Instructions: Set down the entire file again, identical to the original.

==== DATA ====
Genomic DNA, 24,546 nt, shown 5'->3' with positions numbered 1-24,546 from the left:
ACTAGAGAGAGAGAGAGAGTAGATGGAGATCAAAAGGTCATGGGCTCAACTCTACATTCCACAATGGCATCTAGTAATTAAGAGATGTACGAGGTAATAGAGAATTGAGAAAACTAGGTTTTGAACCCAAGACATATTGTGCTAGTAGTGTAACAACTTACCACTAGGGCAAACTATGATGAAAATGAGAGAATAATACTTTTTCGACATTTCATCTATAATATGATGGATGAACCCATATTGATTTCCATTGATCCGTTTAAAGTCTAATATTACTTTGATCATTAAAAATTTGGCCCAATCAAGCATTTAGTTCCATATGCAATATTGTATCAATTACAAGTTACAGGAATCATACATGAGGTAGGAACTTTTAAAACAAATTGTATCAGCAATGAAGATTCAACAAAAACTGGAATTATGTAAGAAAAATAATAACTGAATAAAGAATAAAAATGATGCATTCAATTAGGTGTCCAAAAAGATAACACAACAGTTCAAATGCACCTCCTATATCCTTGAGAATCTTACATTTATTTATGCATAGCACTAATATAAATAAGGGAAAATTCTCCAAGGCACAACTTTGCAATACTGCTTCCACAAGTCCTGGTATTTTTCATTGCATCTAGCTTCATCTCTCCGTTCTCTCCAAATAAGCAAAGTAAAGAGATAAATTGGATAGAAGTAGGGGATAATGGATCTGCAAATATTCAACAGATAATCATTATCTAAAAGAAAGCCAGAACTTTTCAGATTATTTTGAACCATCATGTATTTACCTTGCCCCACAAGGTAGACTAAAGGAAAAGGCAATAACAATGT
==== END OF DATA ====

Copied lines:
Genomic DNA, 24,546 nt, shown 5'->3' with positions numbered 1-24,546 from the left:
ACTAGAGAGAGAGAGAGAGTAGATGGAGATCAAAAGGTCATGGGCTCAACTCTACATTCCACAATGGCATCTAGTAATTAAGAGATGTACGAGGTAATAGAGAATTGAGAAAACTAGGTTTTGAACCCAAGACATATTGTGCTAGTAGTGTAACAACTTACCACTAGGGCAAACTATGATGAAAATGAGAGAATAATACTTTTTCGACATTTCATCTATAATATGATGGATGAACCCATATTGATTTCCATTGATCCGTTTAAAGTCTAATATTACTTTGATCATTAAAAATTTGGCCCAATCAAGCATTTAGTTCCATATGCAATATTGTATCAATTACAAGTTACAGGAATCATACATGAGGTAGGAACTTTTAAAACAAATTGTATCAGCAATGAAGATTCAACAAAAACTGGAATTATGTAAGAAAAATAATAACTGAATAAAGAATAAAAATGATGCATTCAATTAGGTGTCCAAAAAGATAACACAACAGTTCAAATGCACCTCCTATATCCTTGAGAATCTTACATTTATTTATGCATAGCACTAATATAAATAAGGGAAAATTCTCCAAGGCACAACTTTGCAATACTGCTTCCACAAGTCCTGGTATTTTTCATTGCATCTAGCTTCATCTCTCCGTTCTCTCCAAATAAGCAAAGTAAAGAGATAAATTGGATAGAAGTAGGGGATAATGGATCTGCAAATATTCAACAGATAATCATTATCTAAAAGAAAGCCAGAACTTTTCAGATTATTTTGAACCATCATGTATTTACCTTGCCCCACAAGGTAGACTAAAGGAAAAGGCAATAACAATGT